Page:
I write and lecture often about the risks of an unhealthy or toxic culture. Last year, I was honored to partner with longtime friend Cynthia Cooper to publish research undertaken for AuditBoard on “Internal Audit’s Role in Unlocking Culture as a Catalyst and 21st Century Differentiator.”
One of our findings was that boards are generally not seen as having a significant influence on the culture of the organizations they oversee. In fact, the board ranked a distant fourth when respondents identified entities that do influence organizational culture. As we observed in the report:
“The fact that boards may not be seen as having substantial influence on culture may stem from findings that they do not focus extensively on the topic as part of their oversight role. EY’s 2021 The Board Imperative survey found that 27% of boards never or rarely discuss the culture needed to support organizational strategy, and only 22% of board members ‘expect that a misaligned culture will more than moderately impact their business in the next 12 months.’ The survey also offers an enlightening comparison of ‘leading’ vs. ‘developing’ boards relative to how often they discuss talent- and culture-related topics, showing a significant gap in many areas.”
That boards don’t focus extensively on their organization’s culture is cause for concern. But what about the culture of the board itself? History is replete with companies/organizations that experienced major, culture-induced failures that their boards never saw coming. Were the boards caught by surprise because they weren’t focused on the company’s culture or because they weren’t focused on the culture of the board itself?
As BoardSource, a nonprofit organization that supports board effectiveness, notes:
“Whether you know it or not, your board has an internal culture. How your board members communicate with each other, work as a team, and make decisions all define the culture of your board. And the nature of that board culture has a significant influence on the way your board carries out its work and shapes your board’s performance.”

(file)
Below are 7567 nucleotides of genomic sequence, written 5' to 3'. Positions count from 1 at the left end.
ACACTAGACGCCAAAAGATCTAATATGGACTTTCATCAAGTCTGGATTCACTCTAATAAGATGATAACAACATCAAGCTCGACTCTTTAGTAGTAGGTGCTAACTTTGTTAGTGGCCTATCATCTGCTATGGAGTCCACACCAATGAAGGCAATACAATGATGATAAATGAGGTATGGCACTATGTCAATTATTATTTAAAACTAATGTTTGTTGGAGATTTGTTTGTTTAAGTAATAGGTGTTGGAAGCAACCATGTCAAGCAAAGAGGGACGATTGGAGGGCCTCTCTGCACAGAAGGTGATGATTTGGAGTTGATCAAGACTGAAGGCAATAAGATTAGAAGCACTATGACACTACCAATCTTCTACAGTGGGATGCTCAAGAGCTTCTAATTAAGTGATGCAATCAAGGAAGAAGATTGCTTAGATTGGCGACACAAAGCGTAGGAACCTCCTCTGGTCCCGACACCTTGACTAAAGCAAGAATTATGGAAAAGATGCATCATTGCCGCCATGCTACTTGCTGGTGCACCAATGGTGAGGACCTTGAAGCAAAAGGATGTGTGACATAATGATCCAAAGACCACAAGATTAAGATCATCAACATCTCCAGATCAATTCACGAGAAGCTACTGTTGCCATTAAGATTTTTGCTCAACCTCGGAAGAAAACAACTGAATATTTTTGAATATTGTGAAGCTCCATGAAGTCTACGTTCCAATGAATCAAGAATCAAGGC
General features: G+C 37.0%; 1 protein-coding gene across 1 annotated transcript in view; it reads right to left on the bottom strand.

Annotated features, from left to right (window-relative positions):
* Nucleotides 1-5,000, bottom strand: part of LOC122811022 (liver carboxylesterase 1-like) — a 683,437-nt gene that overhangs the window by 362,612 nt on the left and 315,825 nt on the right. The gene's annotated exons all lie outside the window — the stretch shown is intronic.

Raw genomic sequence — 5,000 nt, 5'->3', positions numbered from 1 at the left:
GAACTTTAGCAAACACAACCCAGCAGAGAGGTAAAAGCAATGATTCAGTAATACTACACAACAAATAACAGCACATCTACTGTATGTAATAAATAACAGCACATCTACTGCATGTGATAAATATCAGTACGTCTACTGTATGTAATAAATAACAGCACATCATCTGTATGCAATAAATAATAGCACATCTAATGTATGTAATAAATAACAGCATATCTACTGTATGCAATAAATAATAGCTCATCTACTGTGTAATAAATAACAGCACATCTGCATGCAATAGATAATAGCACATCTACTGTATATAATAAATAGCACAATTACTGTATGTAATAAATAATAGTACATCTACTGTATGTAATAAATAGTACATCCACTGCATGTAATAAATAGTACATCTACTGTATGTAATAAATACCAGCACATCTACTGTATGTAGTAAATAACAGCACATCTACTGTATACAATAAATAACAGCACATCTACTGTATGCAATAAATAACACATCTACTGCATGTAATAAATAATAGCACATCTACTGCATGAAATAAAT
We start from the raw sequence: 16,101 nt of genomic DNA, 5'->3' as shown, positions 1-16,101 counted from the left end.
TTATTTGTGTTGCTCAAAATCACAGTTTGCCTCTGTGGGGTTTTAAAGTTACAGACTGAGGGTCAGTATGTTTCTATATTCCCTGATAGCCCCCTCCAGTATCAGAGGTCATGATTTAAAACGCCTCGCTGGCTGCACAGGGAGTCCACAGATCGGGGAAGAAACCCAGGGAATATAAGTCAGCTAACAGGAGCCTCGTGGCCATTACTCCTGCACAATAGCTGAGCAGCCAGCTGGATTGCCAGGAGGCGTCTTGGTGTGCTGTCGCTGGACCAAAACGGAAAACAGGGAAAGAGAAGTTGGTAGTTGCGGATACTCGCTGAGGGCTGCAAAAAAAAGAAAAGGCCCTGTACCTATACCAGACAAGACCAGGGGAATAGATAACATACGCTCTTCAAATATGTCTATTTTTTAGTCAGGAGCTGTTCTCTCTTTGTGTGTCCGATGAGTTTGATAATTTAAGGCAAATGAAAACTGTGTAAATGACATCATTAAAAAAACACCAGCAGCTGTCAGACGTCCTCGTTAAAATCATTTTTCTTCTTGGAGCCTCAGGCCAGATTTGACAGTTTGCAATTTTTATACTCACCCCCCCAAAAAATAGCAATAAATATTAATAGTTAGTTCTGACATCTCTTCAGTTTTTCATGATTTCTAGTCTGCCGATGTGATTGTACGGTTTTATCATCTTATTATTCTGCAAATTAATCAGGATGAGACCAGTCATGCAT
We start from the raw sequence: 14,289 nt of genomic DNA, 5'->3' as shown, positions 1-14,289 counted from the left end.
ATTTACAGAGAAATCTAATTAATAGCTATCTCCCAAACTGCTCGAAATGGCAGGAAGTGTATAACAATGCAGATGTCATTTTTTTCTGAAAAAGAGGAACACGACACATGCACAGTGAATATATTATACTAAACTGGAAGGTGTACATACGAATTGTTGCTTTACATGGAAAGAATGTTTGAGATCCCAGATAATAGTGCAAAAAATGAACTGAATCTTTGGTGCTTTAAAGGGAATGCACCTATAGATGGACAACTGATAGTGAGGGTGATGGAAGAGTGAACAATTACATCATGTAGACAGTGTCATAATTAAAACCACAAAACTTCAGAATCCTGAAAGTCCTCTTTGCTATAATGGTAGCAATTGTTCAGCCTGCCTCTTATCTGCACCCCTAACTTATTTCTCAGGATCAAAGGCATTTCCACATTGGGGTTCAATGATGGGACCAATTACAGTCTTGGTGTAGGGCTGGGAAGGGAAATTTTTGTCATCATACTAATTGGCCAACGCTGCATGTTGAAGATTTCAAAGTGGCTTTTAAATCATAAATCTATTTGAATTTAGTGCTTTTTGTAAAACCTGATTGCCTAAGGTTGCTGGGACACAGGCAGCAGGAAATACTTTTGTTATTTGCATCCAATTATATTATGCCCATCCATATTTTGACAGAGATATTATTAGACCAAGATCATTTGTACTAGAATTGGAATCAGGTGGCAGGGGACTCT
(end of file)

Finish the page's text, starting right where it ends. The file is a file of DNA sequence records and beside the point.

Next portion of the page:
PwC, in a recent article, goes further in dissecting board culture: “In practice, no boardroom culture is perfect. Every board is plagued by derailed discussions, dismissed opinions, side conversations, directors who dominate, and those who seem to be biting their tongue.”
I have served on behalf of or on a number of boards in my career. Let me say right up front that members of these boards were almost always dedicated, conscientious and hard-working. But the culture of some of the boards was seriously flawed – leading to suboptimal oversight or worse. From my experience, a weak or toxic culture on a board of directors can manifest and have significant, negative impacts on an organization.
Here are some signs, and the consequences I have observed, of a poor board culture:
In my opinion, board culture is an overlooked risk to organizational effectiveness. Even when the culture reflects glaring weaknesses, management, internal auditors and others may be unable or unwilling to call it out. Given the board’s place in the governance hierarchy, it falls squarely on the board’s members to take a hard look at their own culture and advocate for and drive change.
Addressing these issues can require a concerted effort to change the board’s composition, structure, processes and, ultimately, its culture. A weak culture not only impacts a board’s effectiveness, but it can trickle down to impact the overall performance and health of the organization.
I welcome your thoughts on LinkedIn or X. Or drop me an email at email@example.com.